Rider Spotlight: Josh Herrin
Wild card entrant will pull double duty in World Superbike and MotoAmerica Superbike

Event News

Wild card entrant Josh Herrin will be on the World Superbike grid for the first time at this weekend’s MOTUL FIM Superbike World Championship GEICO Motorcycle U.S. Round featuring MotoAmerica Championship of Monterey at WeatherTech Raceway Laguna Seca. The 28-year-old rider will be pulling duty in both World Superbike and MotoAmerica Superbike on the same Attack Performance/2 Wheel Legal Yamaha YZF-R1 with the No. 57 plate in World Superbike and No. 2 in MotoAmerica.

The 2013 AMA Superbike Champion is confident in the unorthodox plan since it is nothing out of the ordinary with team owner Richard Stanboli, with whom they built an entire bike in four weeks prior to coming to an agreement this offseason. Years earlier, Stanboli had built his own Grand Prix motorcycle and finished in the points with rider Steve Rapp in 2012. The World Championship and MotoAmerica bikes are quite similar with the exception of the tire.

Herrin grew up in Glendale, Calif., but now resides in Dublin, Ga., where he owns a Supermoto track with his family called Herrin Compound that develops young riders. Herrin won the 2004 USGPRU title at age 14 and the 2005 WERA 600 National Championship before turning Pro in 2006. In 2010, he won the historic Daytona 200 at 19 years old, becoming the youngest rider since 1955 to win the event. Herrin is the 2013 AMA Superbike Champion and 2016 MotoAmerica SuperStock 1000 Champion. He competed in Moto2 in 2014.

He is coming off a thrilling MotoAmerica event at Road America where he fought up front in both races and narrowly trailed double-winner Cameron Beaubier at each finish. The momentum of that event in combination with the prospect of finally racing on the World Championship stage at a home track has Herrin eager for this weekend’s event.

What do you anticipate coming into WeatherTech Raceway Laguna Seca?

It will be fun. I think our bike will be really competitive. We have a chance to fight in the top 10. We have a good bike right now. The bike is exactly what the World Superbike guys are running right now without the tires. It should be a good one.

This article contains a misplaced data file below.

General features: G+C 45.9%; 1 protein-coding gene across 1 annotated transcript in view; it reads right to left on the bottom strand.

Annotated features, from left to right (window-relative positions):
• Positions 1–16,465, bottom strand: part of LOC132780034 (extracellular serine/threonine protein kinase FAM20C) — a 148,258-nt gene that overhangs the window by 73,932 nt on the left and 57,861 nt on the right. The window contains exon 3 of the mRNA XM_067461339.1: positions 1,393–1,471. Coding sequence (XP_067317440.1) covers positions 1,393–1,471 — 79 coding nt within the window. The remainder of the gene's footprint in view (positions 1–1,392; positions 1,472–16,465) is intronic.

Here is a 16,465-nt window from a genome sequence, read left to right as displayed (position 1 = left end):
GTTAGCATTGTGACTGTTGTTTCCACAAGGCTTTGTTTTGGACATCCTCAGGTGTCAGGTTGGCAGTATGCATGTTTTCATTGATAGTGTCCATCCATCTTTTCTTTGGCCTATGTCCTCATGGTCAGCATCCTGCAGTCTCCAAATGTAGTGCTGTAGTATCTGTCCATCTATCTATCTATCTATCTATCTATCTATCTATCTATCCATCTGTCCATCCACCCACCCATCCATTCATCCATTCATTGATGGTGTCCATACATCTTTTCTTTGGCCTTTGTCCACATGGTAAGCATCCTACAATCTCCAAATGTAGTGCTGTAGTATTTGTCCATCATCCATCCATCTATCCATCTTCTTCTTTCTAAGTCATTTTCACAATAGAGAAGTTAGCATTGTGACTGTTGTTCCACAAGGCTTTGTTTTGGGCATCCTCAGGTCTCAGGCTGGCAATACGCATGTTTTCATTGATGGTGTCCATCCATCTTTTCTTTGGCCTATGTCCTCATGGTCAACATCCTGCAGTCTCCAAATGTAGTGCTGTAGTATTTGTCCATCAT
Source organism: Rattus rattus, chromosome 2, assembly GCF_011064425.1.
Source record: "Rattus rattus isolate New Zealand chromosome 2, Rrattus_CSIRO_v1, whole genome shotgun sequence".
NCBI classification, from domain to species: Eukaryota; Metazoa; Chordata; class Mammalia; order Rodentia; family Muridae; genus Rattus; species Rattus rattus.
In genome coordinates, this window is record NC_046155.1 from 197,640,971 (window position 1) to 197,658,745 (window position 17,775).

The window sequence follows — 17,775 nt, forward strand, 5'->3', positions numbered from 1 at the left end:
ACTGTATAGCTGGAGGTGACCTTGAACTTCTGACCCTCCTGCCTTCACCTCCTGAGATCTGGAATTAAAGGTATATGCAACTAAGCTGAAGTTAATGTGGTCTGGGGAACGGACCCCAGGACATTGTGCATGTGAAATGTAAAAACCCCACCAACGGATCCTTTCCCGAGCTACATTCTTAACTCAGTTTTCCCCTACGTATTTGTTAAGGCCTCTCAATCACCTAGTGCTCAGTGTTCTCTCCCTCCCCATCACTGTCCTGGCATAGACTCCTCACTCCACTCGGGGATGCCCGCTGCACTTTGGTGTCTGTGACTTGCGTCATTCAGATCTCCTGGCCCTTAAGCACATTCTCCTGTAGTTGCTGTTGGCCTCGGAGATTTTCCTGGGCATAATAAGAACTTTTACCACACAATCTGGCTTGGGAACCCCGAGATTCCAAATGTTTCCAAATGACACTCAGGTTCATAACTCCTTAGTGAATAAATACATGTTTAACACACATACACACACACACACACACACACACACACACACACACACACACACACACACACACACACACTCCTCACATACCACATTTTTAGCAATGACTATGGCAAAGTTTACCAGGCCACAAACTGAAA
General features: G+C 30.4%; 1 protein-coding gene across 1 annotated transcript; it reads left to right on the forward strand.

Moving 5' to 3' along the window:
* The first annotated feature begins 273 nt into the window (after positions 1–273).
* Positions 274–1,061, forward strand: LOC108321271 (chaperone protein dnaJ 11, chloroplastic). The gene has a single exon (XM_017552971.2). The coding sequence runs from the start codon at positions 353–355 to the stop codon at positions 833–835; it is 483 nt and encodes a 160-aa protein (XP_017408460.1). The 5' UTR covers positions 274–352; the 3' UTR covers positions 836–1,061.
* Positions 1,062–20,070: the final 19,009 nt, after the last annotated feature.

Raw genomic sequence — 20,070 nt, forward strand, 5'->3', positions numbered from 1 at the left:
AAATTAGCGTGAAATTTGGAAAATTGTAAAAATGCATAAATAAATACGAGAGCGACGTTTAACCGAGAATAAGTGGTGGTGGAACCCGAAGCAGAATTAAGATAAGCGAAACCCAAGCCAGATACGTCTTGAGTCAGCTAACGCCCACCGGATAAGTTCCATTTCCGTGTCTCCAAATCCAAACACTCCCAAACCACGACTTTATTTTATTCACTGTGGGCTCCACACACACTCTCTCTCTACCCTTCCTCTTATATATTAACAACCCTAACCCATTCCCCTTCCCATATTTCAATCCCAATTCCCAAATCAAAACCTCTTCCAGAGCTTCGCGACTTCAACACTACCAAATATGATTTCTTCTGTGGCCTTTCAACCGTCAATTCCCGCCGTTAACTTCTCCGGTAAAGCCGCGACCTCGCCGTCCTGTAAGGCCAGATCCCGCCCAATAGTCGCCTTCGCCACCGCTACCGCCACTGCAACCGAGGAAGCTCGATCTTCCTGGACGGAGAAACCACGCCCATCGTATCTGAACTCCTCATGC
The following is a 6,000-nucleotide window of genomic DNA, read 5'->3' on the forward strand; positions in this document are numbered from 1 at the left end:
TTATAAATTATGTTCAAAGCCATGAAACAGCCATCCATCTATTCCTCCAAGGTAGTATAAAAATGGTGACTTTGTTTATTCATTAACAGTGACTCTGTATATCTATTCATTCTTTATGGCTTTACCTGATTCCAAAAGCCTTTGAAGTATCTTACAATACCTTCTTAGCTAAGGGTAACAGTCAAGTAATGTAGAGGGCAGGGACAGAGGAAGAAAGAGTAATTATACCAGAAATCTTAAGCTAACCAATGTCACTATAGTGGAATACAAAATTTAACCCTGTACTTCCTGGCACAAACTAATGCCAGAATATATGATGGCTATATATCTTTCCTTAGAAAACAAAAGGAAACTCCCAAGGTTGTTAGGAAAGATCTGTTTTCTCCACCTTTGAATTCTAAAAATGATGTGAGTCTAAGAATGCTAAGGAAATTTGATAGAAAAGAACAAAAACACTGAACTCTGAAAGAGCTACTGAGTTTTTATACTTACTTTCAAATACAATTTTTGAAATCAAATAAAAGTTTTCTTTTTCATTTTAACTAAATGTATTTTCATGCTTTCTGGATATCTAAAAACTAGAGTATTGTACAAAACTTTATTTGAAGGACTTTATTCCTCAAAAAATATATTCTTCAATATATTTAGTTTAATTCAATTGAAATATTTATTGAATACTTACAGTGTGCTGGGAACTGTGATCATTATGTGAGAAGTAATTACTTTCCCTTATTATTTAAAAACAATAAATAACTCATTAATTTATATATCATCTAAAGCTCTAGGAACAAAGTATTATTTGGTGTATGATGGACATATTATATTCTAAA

Will you be riding the same bike in World Superbike and MotoAmerica Superbike competition?

We’ll be changing it back and forth. We have a great program that came together so last minute. All the stuff on this bike is custom – custom gas tanks, custom swing arms, custom triple clamps, custom link adjusters, everything. Richard Stanboli, who builds my bikes, is building the motor. He built his own MotoGP bike and scored in the points with it, so the guy definitely knows what he’s doing. I think it will be a good one. 

What are the advantages and disadvantages with so much track time?

I don’t think we are planning on doing all of the practice sessions with MotoAmerica, so the main concern on Friday is learning the Pirelli tires in World Superbike. Obviously, I know the track from racing there every year since 2006. It is one of my favorite tracks. I’ve had a lot of good races there. I don’t think there will be many disadvantages other than having the MotoAmerica race right after the World Superbike race, and I want to do well in the MotoAmerica race. Our focus this weekend is to put on a good show in World Superbike. Other than running on different tires, racing in the MotoAmerica race will give us an advantage that the World Superbike guys don’t have. At the same time, it’s going to be pretty tiring and it won’t be easy going back-and-forth switching tires.

Are you confident in your fitness running in two categories on a challenging track?

I’m confident. Going into this race, I did kind of a training camp. I stayed at my trainer’s house and got up and worked every day whether it was doing an actual workout or going for a run or a bicycle ride. I’m working hard and eating good, trying to prepare that little bit extra. I think we’ll be good.

How did the Herrin Compound originate?